Gator Athletics Finish No. 6 in the Nation

On the strength of a program-record-tying 12 athletic teams notching top-10 finishes during the 2007-08 season, the University of Florida placed sixth in the 2007-08 United States Sports Academy Directors' Cup standings. This finish marks the 25th consecutive year the Gator program has ranked among the nation's top 10 in all-sports standings.

Points are awarded based on finishes in 20 NCAA Division I sports, based on participation. Florida fielded 17 sports that advanced to NCAA Championship action, compiling 1,126.75 points for the sixth-place overall finish. Only two programs in the nation - Florida and UCLA - have ranked among the country's top 10 in each of the national all-sports rankings over the last 25 years. Stanford collected its 14th consecutive Directors' Cup title in 2008 with 1,461 points.

Florida's top 2007-08 finishes both came during the month of May. The Gator softball squad capped its best season in the 12-year history of the program by tying for third in their first Women's College World Series appearance. Women's tennis advanced to the semifinals of the NCAA Championships for the 19th time in the last 22 years.

The complete list of Florida's 2007-08 top-10 teams includes:
  • Softball (No. T-3)
  • Women's Tennis (No. T-3)
  • Gymnastics (No. 4)
  • Women's Swimming & Diving (No. 6)
  • Men's Swimming & Diving (No. 8)
  • Men's Indoor Track & Field (No. 8)
  • Women's Indoor Track & Field (No. T-8)
  • Women's Golf (No. 9)
  • Women's Outdoor Track & Field (No. 9)
  • Soccer (No. T-9)
  • Men's Tennis (No. T-9)
  • Volleyball (No. T-9)

    "Florida teams throughout the year found success on the national stage, as shown by the 12 teams among the final top 10," Florida Athletics Director Jeremy Foley said. "We are truly fortunate to have elite caliber student-athletes and coaches that push themselves each and every year to place Florida among the nation's top athletics programs. As good of a year it was, we know that our coaches and student-athletes will look for further success in the upcoming season."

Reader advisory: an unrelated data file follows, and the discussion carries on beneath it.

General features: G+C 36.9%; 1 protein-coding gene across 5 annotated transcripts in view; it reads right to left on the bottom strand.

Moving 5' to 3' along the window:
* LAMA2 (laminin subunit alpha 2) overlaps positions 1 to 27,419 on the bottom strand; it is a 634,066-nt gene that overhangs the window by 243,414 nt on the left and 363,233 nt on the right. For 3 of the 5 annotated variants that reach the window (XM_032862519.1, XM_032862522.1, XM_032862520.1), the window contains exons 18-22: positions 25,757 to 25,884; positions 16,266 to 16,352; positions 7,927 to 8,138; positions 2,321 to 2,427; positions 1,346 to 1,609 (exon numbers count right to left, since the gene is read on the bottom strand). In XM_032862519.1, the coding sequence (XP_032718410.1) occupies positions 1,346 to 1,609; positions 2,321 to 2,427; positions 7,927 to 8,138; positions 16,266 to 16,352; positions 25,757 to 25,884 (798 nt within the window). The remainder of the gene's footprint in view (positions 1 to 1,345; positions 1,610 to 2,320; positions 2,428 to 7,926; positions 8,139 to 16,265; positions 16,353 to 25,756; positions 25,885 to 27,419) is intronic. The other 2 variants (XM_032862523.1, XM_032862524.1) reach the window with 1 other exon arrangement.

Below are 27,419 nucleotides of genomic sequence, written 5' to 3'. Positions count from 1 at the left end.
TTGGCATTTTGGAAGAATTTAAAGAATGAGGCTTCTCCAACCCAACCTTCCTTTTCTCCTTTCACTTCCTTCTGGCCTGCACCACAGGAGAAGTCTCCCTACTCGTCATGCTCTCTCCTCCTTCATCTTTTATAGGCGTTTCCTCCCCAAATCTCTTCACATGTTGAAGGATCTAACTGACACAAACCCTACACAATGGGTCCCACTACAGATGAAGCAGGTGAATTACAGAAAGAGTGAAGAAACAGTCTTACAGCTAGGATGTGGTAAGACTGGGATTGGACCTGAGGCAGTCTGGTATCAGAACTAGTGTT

In Southeastern Conference action, Florida led the league with five team championships in 2007-08 - women's golf, soccer, softball, women's tennis and volleyball. Those titles helped UF claim its 18th New York Times Regional Newspaper Group SEC All-Sports title. Florida also won its 15th SEC Women's All-Sports title, while the Gator men finished runner up to Tennessee. The SEC Male Athlete of the Year went to Tim Tebow, who had a spectacular sophomore season as he won the Heisman Trophy, the Davey O'Brien and Maxwell Awards.

    Individually, three Gators claimed a total of five NCAA individual titles in 2008. Senior Caroline Burckle picked up two of swimming's highest honors - NCAA Swimmer of the Year and the Honda Sports Award for Swimming and Diving - after winning the NCAA 200 and 500 freestyle titles. Sophomore Gemma Spofforth became the first UF swimmer since 1995 to win back-to-back national championships, capturing both the 100 and 200 backstroke titles. At the NCAA Indoor Track & Field Championships, sophomore Mariam Kevkhishvili's used a school-record throw to claim the NCAA Indoor shot put crown. During the 2007-08 season, 78 UF student-athletes earned 177 All-America honors.

    Florida was also successful away from the athletic arena in 2007-08, as a total of 187 UF student-athletes earned SEC Academic Honor Roll accolades - the second-highest total in school history. The SEC Scholar-Athlete of the Year was a Gator in two sports (Kevin Nead/men's swimming and Rebekah Zaiser/gymnastics). Four UF student-athletes (Amber McCray-volleyball, Nead-swimming at-large, Stacey Nelson-softball, Tebow-football) also earned spots on 2007-08 ESPN The Magazine Academic All-America teams.


    1. Stanford 1461.00
    2. UCLA 1182.00
    3. Michigan 1161.50
    4. Arizona State 1146.00
    5. Texas 1129.50
    6. Florida 1126.75
    7. California 1120.00
    8. LSU 1085.00
    9. Penn State 1041.00
    10. Georgia 1040.00

    Courtesy UF Sports Information

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